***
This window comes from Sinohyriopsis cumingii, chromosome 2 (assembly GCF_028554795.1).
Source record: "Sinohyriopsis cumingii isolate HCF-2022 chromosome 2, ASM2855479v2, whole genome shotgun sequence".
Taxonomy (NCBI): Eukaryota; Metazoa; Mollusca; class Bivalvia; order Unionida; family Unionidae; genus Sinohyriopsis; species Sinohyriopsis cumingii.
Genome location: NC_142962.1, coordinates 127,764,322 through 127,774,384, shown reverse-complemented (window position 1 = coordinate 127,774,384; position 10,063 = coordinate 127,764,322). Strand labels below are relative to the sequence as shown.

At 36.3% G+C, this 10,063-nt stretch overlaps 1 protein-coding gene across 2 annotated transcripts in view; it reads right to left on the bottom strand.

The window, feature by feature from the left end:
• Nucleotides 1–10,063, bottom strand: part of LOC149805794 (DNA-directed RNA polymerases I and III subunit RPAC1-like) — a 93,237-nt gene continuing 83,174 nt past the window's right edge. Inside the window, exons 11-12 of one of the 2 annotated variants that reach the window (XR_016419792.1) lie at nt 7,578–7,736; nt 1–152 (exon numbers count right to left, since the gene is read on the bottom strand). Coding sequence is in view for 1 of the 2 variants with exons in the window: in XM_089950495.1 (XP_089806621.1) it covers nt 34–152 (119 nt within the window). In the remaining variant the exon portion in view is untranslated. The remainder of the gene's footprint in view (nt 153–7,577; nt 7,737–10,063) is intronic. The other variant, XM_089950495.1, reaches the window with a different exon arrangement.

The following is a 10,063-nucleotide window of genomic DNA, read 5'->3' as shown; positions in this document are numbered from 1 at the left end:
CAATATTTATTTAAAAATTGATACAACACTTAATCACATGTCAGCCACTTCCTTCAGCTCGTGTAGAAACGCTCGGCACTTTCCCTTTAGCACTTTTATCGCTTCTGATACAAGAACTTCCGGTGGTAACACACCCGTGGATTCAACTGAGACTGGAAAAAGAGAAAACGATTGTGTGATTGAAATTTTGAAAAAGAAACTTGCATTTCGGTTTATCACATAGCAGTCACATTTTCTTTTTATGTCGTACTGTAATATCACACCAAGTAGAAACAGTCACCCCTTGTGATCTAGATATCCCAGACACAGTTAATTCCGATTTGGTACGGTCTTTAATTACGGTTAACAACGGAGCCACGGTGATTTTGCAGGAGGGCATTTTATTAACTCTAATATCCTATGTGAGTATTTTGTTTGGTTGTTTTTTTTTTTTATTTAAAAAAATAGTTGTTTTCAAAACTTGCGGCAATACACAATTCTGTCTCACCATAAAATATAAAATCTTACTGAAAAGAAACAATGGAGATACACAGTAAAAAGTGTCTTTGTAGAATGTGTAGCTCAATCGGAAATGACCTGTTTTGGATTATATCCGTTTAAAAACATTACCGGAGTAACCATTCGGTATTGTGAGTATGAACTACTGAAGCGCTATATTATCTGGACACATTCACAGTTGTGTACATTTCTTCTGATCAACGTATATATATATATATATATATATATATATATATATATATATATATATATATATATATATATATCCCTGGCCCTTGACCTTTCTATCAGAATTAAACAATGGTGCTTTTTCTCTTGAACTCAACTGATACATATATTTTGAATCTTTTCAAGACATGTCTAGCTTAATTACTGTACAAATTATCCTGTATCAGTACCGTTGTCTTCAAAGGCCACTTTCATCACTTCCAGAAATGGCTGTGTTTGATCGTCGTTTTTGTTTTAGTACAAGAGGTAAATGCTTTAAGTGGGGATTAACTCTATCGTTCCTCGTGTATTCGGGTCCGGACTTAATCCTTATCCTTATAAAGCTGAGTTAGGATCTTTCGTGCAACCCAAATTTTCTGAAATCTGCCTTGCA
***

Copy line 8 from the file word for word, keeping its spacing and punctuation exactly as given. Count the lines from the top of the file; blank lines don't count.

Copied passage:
The following is a 10,063-nucleotide window of genomic DNA, read 5'->3' as shown; positions in this document are numbered from 1 at the left end: